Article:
Open Access

Analysis of misoprostol and chlorhexidine policy gains in Pakistan: the advocacy experience of Mercy Corps Pakistan

  • Zahida Sarwar1,
  • Andrea Cutherell2Email author,
  • Arif Noor2,
  • Farah Naureen2 and
  • Jennifer Norman3
Health Research Policy and Systems201513(Suppl 1):S50

https://doi.org/10.1186/s12961-015-0037-4

Published: 26 November 2015

Abstract

While Pakistan has made progress toward achieving Millennium Development Goal 5 for maternal health, it is unlikely to achieve the target; further, it is also not on track for Millennium Development Goal 4 regarding child health. Two low-cost, temperature stable and life-saving drugs, misoprostol and chlorhexidine, can respectively avert maternal and newborn deaths, and are particularly pertinent for poor and marginalized areas which bear the brunt of maternal and newborn deaths in Pakistan. In response, Mercy Corps led focused advocacy efforts to promote changes in policies, protocols, and regulatory environments for misoprostol (2012–2014) and for chlorhexidine (2014). These short-duration advocacy projects facilitated significant policy gains, such as inclusion of misoprostol and chlorhexidine into province-specific essential drug lists, development and endorsement of clinical protocols for the two drugs by provincial health departments, inclusion of misoprostol into pre-service training curriculum for several health cadres, and application for registration of chlorhexidine (at the concentration required for newborn care) by two pharmaceutical companies. These results were achieved by a consultative and evidence-based process which generated feedback from community members, program implementers, and policymakers, and ultimately put the government in the driver’s seat to facilitate change. Community Action Dialogue forums were linked with provincial-level Technical Working Groups and Provincial Steering Committees, who passed on endorsed recommendations to the Health Secretary. The key factors which facilitated change were the identification of champions within the provincial health departments, prioritization of relationship building and follow-up, focus on concrete advocacy aims rather than broad objectives, and the use of multi-stakeholder forums to secure an enabling environment for the policy changes to take root. While these advocacy initiatives resulted in significant policy changes in Pakistan’s devolved health system, to ensure these policy changes have an impact on health outcomes, Pakistan should focus on the scale-up of appropriate use of chlorhexidine and misoprostol. Further, future policy initiatives in Pakistan should make use of similar multi-stakeholder policy forums, while ensuring a third party to facilitate the process so that civil society and community voices are not lost in the policy development discussion.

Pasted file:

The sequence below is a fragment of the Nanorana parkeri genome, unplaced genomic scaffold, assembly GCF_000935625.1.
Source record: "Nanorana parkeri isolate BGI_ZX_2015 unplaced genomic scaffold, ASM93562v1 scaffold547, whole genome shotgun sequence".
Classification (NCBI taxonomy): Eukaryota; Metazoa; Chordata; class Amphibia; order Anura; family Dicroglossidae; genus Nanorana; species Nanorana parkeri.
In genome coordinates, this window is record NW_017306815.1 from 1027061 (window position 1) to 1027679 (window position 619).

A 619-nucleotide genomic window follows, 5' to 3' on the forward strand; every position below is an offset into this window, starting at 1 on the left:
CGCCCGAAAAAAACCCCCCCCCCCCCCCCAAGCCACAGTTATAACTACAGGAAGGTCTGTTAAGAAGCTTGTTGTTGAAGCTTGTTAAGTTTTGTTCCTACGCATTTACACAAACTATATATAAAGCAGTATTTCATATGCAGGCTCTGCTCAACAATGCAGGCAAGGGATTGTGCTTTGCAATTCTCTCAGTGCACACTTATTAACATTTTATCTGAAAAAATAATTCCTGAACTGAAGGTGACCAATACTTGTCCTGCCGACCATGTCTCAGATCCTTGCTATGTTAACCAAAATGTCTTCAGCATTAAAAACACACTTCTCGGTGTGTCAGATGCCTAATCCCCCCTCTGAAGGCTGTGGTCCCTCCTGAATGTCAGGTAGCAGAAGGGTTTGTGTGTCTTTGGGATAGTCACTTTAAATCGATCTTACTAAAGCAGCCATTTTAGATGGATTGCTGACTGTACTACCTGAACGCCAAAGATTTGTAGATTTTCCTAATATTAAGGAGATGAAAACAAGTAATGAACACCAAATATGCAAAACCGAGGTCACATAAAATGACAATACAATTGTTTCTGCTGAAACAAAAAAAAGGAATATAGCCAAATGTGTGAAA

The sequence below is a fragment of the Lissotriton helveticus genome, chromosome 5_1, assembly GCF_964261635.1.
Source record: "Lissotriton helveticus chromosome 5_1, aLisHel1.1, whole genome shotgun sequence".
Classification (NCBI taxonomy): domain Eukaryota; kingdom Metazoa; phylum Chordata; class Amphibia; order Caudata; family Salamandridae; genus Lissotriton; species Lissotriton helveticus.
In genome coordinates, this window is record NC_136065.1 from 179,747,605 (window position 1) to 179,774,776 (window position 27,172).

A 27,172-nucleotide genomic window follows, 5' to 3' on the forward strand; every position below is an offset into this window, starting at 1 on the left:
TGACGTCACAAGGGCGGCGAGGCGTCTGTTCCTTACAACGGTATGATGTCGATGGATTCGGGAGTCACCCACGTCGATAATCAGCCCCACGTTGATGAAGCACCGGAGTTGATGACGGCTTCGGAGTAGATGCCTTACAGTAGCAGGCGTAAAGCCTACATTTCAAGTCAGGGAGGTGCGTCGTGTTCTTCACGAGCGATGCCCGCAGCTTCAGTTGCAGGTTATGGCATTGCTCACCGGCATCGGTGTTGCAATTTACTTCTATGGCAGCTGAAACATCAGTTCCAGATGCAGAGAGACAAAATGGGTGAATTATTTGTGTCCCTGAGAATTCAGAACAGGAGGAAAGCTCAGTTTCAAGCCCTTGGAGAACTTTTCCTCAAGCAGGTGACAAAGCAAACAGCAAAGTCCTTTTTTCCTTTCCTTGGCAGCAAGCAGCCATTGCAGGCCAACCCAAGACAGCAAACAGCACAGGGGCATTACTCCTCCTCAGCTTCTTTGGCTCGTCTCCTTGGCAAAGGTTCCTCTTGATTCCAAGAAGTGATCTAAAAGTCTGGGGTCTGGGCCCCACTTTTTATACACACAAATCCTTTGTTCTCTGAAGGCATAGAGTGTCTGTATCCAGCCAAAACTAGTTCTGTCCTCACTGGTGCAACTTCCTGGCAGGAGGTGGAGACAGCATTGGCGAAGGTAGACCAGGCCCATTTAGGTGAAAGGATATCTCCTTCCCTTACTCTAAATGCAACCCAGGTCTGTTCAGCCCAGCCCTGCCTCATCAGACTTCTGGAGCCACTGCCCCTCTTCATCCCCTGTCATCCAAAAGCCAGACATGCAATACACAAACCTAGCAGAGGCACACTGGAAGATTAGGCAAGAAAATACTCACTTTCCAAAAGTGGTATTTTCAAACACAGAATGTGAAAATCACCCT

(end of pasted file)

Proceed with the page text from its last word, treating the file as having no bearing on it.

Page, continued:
Keywords

Advocacy Chlorhexidine Maternal Misoprostol Policy